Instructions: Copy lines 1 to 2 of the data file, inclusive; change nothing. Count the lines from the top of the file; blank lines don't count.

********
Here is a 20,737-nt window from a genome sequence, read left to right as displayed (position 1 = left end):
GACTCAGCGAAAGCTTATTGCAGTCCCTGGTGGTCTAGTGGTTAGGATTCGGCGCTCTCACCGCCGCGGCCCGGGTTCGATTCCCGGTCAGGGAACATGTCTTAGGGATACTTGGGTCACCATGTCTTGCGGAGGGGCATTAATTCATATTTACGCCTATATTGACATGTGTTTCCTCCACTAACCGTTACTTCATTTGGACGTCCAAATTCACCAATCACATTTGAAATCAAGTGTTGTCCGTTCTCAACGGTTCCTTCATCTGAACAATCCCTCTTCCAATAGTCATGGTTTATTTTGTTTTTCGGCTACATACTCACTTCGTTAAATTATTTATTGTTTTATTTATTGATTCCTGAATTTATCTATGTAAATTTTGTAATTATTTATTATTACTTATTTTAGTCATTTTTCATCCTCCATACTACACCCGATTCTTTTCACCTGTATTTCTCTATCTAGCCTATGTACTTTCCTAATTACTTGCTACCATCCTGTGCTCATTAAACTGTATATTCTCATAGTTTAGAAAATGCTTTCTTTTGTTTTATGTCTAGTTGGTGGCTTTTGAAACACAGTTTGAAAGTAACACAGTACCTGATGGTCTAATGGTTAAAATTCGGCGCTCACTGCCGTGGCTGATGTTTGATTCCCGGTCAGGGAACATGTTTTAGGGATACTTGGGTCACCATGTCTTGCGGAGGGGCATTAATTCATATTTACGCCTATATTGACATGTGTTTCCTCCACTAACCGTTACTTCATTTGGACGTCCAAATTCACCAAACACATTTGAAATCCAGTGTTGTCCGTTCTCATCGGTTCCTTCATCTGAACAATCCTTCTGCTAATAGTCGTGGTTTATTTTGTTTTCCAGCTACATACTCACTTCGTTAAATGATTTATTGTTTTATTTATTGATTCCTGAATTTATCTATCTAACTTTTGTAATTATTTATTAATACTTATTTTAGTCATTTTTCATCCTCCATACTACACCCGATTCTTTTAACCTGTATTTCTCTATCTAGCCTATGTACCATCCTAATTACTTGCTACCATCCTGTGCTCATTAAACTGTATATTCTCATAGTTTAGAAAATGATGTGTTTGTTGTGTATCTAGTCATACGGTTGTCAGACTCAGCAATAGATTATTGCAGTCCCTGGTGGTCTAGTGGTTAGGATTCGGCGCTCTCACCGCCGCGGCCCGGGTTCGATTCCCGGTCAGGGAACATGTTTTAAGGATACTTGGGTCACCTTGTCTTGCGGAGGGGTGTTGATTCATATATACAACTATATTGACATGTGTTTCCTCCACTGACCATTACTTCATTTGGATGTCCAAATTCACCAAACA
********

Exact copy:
Here is a 20,737-nt window from a genome sequence, read left to right as displayed (position 1 = left end):
GACTCAGCGAAAGCTTATTGCAGTCCCTGGTGGTCTAGTGGTTAGGATTCGGCGCTCTCACCGCCGCGGCCCGGGTTCGATTCCCGGTCAGGGAACATGTCTTAGGGATACTTGGGTCACCATGTCTTGCGGAGGGGCATTAATTCATATTTACGCCTATATTGACATGTGTTTCCTCCACTAACCGTTACTTCATTTGGACGTCCAAATTCACCAATCACATTTGAAATCAAGTGTTGTCCGTTCTCAACGGTTCCTTCATCTGAACAATCCCTCTTCCAATAGTCATGGTTTATTTTGTTTTTCGGCTACATACTCACTTCGTTAAATTATTTATTGTTTTATTTATTGATTCCTGAATTTATCTATGTAAATTTTGTAATTATTTATTATTACTTATTTTAGTCATTTTTCATCCTCCATACTACACCCGATTCTTTTCACCTGTATTTCTCTATCTAGCCTATGTACTTTCCTAATTACTTGCTACCATCCTGTGCTCATTAAACTGTATATTCTCATAGTTTAGAAAATGCTTTCTTTTGTTTTATGTCTAGTTGGTGGCTTTTGAAACACAGTTTGAAAGTAACACAGTACCTGATGGTCTAATGGTTAAAATTCGGCGCTCACTGCCGTGGCTGATGTTTGATTCCCGGTCAGGGAACATGTTTTAGGGATACTTGGGTCACCATGTCTTGCGGAGGGGCATTAATTCATATTTACGCCTATATTGACATGTGTTTCCTCCACTAACCGTTACTTCATTTGGACGTCCAAATTCACCAAACACATTTGAAATCCAGTGTTGTCCGTTCTCATCGGTTCCTTCATCTGAACAATCCTTCTGCTAATAGTCGTGGTTTATTTTGTTTTCCAGCTACATACTCACTTCGTTAAATGATTTATTGTTTTATTTATTGATTCCTGAATTTATCTATCTAACTTTTGTAATTATTTATTAATACTTATTTTAGTCATTTTTCATCCTCCATACTACACCCGATTCTTTTAACCTGTATTTCTCTATCTAGCCTATGTACCATCCTAATTACTTGCTACCATCCTGTGCTCATTAAACTGTATATTCTCATAGTTTAGAAAATGATGTGTTTGTTGTGTATCTAGTCATACGGTTGTCAGACTCAGCAATAGATTATTGCAGTCCCTGGTGGTCTAGTGGTTAGGATTCGGCGCTCTCACCGCCGCGGCCCGGGTTCGATTCCCGGTCAGGGAACATGTTTTAAGGATACTTGGGTCACCTTGTCTTGCGGAGGGGTGTTGATTCATATATACAACTATATTGACATGTGTTTCCTCCACTGACCATTACTTCATTTGGATGTCCAAATTCACCAAACA